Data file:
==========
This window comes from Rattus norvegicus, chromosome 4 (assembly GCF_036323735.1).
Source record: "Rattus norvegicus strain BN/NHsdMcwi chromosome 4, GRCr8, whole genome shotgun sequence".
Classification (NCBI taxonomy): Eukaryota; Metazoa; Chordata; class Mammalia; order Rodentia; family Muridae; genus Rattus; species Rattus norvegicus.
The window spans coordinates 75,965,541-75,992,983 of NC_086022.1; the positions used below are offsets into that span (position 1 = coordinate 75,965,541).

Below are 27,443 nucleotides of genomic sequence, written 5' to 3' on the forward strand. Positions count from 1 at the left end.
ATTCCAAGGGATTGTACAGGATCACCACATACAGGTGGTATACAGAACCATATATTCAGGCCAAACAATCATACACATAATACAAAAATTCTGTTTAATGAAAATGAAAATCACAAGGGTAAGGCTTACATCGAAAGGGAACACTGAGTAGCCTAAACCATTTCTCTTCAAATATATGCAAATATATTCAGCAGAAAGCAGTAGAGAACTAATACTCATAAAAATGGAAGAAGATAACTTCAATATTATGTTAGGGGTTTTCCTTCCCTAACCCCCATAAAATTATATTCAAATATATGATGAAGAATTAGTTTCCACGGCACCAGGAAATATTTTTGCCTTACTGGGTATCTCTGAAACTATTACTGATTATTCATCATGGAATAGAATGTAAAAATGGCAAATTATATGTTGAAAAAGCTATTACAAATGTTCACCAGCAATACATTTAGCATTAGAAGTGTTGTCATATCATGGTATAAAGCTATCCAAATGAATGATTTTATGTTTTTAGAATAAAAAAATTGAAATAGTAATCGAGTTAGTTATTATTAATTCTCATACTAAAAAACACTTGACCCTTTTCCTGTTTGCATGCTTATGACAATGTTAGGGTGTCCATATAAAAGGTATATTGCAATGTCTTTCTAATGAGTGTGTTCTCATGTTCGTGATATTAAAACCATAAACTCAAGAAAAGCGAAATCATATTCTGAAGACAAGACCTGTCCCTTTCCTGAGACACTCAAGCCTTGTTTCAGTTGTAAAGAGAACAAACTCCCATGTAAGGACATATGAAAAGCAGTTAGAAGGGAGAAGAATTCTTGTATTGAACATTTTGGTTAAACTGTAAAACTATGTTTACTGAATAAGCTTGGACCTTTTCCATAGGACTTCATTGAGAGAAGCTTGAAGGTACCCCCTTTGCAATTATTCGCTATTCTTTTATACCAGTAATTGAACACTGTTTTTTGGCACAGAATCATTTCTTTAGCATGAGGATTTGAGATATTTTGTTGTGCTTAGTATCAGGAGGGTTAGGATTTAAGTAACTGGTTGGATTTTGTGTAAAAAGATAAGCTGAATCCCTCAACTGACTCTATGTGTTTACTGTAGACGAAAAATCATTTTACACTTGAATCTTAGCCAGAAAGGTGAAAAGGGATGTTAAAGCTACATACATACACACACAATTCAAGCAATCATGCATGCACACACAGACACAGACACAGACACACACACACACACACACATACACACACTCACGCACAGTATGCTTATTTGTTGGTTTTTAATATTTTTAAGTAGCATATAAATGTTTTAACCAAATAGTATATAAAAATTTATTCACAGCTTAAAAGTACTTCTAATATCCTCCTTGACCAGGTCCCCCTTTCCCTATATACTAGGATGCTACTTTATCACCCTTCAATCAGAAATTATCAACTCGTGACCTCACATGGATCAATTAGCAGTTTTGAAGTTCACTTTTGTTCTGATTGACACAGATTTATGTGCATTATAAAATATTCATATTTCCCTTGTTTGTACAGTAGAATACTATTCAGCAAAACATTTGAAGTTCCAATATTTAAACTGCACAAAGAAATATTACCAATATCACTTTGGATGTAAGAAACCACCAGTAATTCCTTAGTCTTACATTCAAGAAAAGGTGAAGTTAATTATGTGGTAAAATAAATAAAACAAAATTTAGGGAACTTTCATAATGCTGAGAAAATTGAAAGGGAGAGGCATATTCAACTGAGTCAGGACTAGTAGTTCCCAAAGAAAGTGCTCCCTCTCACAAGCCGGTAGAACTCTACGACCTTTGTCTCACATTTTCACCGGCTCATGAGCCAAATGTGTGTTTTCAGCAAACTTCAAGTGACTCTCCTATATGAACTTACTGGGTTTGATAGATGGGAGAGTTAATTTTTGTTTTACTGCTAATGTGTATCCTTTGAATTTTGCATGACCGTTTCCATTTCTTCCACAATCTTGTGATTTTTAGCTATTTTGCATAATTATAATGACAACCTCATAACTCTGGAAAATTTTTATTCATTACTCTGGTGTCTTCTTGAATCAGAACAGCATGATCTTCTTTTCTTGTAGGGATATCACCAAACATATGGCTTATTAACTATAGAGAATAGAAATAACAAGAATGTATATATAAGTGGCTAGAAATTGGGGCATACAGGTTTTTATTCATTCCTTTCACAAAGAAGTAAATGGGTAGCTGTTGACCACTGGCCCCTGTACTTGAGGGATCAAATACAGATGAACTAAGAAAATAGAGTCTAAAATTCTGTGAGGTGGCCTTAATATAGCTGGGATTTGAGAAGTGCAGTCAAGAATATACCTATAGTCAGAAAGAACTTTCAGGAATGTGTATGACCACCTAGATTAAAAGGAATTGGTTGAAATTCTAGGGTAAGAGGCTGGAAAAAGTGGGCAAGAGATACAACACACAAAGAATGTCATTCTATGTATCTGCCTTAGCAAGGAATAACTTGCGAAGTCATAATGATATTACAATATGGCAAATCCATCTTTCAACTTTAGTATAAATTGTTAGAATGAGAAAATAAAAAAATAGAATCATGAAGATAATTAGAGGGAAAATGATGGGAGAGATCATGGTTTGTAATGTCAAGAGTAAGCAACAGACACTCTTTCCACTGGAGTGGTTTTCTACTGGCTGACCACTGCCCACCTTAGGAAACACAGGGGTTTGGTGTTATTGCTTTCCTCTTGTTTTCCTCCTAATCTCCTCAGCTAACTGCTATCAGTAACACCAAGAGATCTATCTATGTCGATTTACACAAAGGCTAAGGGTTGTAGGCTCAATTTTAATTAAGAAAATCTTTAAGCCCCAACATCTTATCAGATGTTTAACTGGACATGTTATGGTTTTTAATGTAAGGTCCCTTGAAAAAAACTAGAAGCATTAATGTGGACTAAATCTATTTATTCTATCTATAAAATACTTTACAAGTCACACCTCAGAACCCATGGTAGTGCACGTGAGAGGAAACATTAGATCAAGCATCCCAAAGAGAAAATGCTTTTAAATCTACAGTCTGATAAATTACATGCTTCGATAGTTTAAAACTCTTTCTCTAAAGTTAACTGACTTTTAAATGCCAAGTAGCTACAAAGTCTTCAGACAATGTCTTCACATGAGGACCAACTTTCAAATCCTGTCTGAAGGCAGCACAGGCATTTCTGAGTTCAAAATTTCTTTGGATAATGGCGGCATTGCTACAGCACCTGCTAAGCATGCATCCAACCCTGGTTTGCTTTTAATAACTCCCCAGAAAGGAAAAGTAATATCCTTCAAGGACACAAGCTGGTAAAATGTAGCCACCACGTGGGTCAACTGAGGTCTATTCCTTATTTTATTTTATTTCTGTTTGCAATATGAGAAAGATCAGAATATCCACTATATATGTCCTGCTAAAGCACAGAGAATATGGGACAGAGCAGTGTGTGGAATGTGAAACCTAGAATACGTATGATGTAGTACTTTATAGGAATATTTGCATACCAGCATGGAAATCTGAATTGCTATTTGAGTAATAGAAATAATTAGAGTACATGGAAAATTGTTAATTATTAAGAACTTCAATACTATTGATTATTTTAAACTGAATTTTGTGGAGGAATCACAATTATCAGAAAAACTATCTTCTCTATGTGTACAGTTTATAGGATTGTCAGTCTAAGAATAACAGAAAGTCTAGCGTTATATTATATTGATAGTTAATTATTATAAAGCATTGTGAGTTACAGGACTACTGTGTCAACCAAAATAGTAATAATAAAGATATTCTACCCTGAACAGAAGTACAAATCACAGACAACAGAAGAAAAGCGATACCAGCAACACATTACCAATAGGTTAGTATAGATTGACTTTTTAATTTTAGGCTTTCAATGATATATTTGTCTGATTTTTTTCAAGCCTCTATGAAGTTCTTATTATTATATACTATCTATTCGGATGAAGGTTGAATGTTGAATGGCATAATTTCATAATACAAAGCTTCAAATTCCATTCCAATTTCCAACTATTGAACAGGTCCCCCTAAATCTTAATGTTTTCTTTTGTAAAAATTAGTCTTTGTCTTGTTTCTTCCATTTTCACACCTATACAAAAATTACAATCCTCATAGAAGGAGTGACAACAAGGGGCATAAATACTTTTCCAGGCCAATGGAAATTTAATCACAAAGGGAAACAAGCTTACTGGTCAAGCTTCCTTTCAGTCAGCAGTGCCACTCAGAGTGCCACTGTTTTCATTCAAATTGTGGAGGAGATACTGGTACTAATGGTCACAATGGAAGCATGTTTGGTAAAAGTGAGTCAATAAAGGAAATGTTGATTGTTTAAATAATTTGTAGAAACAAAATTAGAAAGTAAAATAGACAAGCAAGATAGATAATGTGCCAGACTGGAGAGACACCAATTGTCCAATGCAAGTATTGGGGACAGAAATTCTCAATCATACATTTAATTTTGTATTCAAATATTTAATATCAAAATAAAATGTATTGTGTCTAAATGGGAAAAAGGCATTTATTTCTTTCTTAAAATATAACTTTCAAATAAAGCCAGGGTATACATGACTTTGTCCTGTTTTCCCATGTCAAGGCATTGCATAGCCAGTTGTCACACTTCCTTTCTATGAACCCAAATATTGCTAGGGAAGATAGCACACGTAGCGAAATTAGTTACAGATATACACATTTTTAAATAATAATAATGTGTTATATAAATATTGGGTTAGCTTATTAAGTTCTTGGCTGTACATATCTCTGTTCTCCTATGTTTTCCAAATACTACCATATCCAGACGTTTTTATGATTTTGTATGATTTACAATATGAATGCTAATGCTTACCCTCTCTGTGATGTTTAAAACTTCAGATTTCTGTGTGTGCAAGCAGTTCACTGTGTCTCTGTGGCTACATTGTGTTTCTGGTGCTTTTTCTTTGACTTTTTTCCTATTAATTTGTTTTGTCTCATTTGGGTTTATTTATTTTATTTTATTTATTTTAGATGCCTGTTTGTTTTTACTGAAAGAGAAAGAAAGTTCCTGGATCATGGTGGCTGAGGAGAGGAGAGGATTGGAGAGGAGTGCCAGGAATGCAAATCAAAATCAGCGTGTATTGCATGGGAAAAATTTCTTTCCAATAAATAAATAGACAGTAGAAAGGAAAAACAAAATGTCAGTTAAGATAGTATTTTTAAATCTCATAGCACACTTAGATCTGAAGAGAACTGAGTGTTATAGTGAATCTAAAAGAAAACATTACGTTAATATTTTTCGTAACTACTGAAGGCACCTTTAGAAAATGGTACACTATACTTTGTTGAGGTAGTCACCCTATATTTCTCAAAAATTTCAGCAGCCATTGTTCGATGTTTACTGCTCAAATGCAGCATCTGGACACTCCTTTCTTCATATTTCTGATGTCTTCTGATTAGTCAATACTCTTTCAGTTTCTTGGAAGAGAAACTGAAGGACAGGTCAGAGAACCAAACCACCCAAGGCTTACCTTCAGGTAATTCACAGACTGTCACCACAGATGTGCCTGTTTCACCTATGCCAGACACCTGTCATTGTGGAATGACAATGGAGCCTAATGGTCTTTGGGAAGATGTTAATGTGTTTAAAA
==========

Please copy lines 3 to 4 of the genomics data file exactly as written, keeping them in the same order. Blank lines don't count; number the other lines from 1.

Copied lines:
Classification (NCBI taxonomy): Eukaryota; Metazoa; Chordata; class Mammalia; order Rodentia; family Muridae; genus Rattus; species Rattus norvegicus.
The window spans coordinates 75,965,541-75,992,983 of NC_086022.1; the positions used below are offsets into that span (position 1 = coordinate 75,965,541).